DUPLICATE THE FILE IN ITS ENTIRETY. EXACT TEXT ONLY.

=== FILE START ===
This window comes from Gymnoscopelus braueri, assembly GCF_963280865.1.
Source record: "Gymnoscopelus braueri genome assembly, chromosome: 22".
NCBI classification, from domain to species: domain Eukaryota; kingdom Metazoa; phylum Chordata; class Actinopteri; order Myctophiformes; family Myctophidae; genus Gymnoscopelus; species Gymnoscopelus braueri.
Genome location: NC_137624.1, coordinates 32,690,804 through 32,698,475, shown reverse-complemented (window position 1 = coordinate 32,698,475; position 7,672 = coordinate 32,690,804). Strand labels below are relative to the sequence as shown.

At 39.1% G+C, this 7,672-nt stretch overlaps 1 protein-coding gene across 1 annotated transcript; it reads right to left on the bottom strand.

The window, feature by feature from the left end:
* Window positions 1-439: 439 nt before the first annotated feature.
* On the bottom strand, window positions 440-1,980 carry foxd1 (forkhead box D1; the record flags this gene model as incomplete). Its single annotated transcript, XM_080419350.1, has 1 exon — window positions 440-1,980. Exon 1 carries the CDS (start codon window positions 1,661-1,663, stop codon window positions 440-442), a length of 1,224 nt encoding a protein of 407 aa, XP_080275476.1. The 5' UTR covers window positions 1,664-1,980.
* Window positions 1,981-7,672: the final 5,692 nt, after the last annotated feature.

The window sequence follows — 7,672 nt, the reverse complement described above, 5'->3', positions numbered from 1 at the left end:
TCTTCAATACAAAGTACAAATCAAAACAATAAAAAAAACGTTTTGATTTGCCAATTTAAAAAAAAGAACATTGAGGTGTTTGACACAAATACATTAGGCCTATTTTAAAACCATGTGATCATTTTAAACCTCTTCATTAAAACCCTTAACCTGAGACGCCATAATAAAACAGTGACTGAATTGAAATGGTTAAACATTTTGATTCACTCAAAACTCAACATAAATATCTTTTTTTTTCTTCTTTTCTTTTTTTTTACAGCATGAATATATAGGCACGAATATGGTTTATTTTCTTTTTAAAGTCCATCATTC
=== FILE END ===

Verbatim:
This window comes from Gymnoscopelus braueri, assembly GCF_963280865.1.
Source record: "Gymnoscopelus braueri genome assembly, chromosome: 22".
NCBI classification, from domain to species: domain Eukaryota; kingdom Metazoa; phylum Chordata; class Actinopteri; order Myctophiformes; family Myctophidae; genus Gymnoscopelus; species Gymnoscopelus braueri.
Genome location: NC_137624.1, coordinates 32,690,804 through 32,698,475, shown reverse-complemented (window position 1 = coordinate 32,698,475; position 7,672 = coordinate 32,690,804). Strand labels below are relative to the sequence as shown.

At 39.1% G+C, this 7,672-nt stretch overlaps 1 protein-coding gene across 1 annotated transcript; it reads right to left on the bottom strand.

The window, feature by feature from the left end:
* Window positions 1-439: 439 nt before the first annotated feature.
* On the bottom strand, window positions 440-1,980 carry foxd1 (forkhead box D1; the record flags this gene model as incomplete). Its single annotated transcript, XM_080419350.1, has 1 exon — window positions 440-1,980. Exon 1 carries the CDS (start codon window positions 1,661-1,663, stop codon window positions 440-442), a length of 1,224 nt encoding a protein of 407 aa, XP_080275476.1. The 5' UTR covers window positions 1,664-1,980.
* Window positions 1,981-7,672: the final 5,692 nt, after the last annotated feature.

The window sequence follows — 7,672 nt, the reverse complement described above, 5'->3', positions numbered from 1 at the left end:
TCTTCAATACAAAGTACAAATCAAAACAATAAAAAAAACGTTTTGATTTGCCAATTTAAAAAAAAGAACATTGAGGTGTTTGACACAAATACATTAGGCCTATTTTAAAACCATGTGATCATTTTAAACCTCTTCATTAAAACCCTTAACCTGAGACGCCATAATAAAACAGTGACTGAATTGAAATGGTTAAACATTTTGATTCACTCAAAACTCAACATAAATATCTTTTTTTTTCTTCTTTTCTTTTTTTTTACAGCATGAATATATAGGCACGAATATGGTTTATTTTCTTTTTAAAGTCCATCATTC